Last week I received an invitation to an event to celebrate an anniversary. It is 150 years since the Women's Suffrage Committee, formed by Barbara Bodichon, collected 1500 signatures on a petition for women's suffrage in 1866. This was presented to the House of Commons by John Stuart Mill, the philosopher, political economist and Member of Parliament.
I'm one of the undecideds, and because we hold the key to the result, we are driving the political strategy and media coverage. It's clear that both sides will do anything to win us over. And it's also clear that there is a way to go before the shark is completely jumped. This makes me think that it's not going to be long before we see some very underhand activity.
People will try and tell us that this referendum deals with issues that are far too complex for the average person to understand. I believe that we actually face a very simple question: whether or not we believe in democracy? If we continue to find ourselves ruled by people we can't vote for, who are making laws we can't change, we will only have ourselves to blame.
I didn't vote yesterday. I don't suppose that makes me unique; quite a lot of people didn't vote yesterday, some because they were prevented and others because they couldn't be bothered. For me however it was different, and it was a big thing. For the first time in my adult life I chose not to vote.
If that 'unheard third' of voters had spoiled their ballots they would have outnumbered all the other parties. Spoiling your ballot shows you cared enough to vote for nobody, rather than that you couldn't be arsed to vote at all. Surely that's a better legacy for millennials than the one we've already got?
Come a few weeks time I, and many others, will be asked to trudge down to a local polling station to share an opinion on who we think should run London, followed by a vote on the EU. Many people across the country will vote on even more things, such as the Police and Crime Commissioner and council members. It's voting season.
This is an amazing chance for everyone, from either side of the debate, to have a say and send a strong message, to not only Europe but the whole world, about what the British people value the most. So I will be voting to remain in the European Union this June. I hope you use your principles to guide you and do the same.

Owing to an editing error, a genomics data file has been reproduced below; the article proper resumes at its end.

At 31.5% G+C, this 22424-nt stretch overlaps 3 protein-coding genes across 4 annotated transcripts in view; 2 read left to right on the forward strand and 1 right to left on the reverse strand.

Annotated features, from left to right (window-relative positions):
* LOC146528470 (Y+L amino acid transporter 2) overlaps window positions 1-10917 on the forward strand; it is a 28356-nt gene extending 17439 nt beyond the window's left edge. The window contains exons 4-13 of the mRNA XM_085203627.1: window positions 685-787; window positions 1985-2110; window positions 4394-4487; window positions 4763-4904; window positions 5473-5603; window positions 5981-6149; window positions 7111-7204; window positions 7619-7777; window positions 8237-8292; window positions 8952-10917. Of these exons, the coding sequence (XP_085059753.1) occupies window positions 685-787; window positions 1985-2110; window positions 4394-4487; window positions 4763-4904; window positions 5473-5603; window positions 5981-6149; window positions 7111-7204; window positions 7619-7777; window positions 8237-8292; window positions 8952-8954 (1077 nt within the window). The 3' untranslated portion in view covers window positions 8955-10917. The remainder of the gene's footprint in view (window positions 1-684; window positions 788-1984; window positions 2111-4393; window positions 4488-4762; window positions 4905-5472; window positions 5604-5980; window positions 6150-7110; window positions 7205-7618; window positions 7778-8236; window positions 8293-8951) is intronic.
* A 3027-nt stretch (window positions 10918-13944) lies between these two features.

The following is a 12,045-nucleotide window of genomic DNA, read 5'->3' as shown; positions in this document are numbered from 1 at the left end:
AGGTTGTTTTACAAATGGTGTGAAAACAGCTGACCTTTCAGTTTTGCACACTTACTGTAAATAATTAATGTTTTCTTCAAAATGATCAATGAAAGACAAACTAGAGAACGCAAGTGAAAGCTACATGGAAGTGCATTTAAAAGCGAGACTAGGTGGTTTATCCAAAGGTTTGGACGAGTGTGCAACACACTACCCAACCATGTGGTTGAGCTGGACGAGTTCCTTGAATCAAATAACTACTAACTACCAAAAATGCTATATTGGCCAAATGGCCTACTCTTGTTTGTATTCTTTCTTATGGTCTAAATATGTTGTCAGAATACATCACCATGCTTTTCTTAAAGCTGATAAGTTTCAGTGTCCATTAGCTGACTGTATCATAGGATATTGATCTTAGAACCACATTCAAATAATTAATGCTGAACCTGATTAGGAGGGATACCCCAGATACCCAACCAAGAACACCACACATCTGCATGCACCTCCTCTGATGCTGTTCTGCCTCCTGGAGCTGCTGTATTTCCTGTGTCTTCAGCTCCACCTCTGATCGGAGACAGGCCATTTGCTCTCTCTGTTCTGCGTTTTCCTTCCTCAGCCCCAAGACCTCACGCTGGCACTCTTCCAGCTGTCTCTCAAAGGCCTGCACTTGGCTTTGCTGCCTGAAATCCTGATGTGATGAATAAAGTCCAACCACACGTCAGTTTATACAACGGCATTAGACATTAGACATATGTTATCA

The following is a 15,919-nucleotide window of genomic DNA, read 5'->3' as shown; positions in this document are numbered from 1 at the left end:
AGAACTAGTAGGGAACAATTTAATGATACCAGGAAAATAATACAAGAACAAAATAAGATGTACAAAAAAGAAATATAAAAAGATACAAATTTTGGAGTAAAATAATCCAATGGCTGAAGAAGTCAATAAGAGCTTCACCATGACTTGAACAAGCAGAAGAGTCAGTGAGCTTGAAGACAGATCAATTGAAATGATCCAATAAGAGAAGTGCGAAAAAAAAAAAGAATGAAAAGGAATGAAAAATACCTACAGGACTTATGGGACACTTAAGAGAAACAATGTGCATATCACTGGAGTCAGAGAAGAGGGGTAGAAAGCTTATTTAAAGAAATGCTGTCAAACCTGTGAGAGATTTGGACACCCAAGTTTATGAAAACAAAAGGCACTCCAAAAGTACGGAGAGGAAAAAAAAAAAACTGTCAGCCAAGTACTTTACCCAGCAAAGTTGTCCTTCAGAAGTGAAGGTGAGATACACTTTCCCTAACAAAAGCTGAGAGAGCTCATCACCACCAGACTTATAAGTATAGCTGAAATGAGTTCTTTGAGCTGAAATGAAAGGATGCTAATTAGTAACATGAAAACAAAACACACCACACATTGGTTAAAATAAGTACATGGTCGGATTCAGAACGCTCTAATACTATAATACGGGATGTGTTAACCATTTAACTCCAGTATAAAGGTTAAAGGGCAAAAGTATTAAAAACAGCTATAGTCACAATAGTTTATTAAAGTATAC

The EU is an important platform for us to advance equality between men and women, and LGBTI persons in the UK and across the world. There's no doubt the UK, and British women and girls in particular, would lose out enormously if it were to step away. Now is the time for women and men to get engaged in the debate, to understand what is at stake, and to make sure that the UK remains an active member of the EU, leading the way towards an ever more equal Europe.
We make up over half of the population - if we all voted, women could decide the next Government! But 34% of women did not turn out to vote at last year's election - and their voices went unheard... It is just as important that women have their say on the EU referendum coming up on 23rd June. It is the biggest decision our country has had to make in a generation and polling shows that up to a quarter of women are undecided about their vote, almost twice as many as men. Women could decide the result, but only if they are registered to vote.
The media were not decisive in the EEC referendum - they went with the clear winner from the start. But today, in 2016, the media's decision could swing the vote and result in us leaving the EU forever. They know this and they know that they will, at some point very soon, need to decide. And that's causing them all sorts of problems.
Whether or not you're registered to vote probably isn't something you spend a lot of time worrying about. That's fair enough, it isn't always up there with life's great stresses. But today the Government is publishing its latest register of voters and, if you're not on it, that could be a problem for you.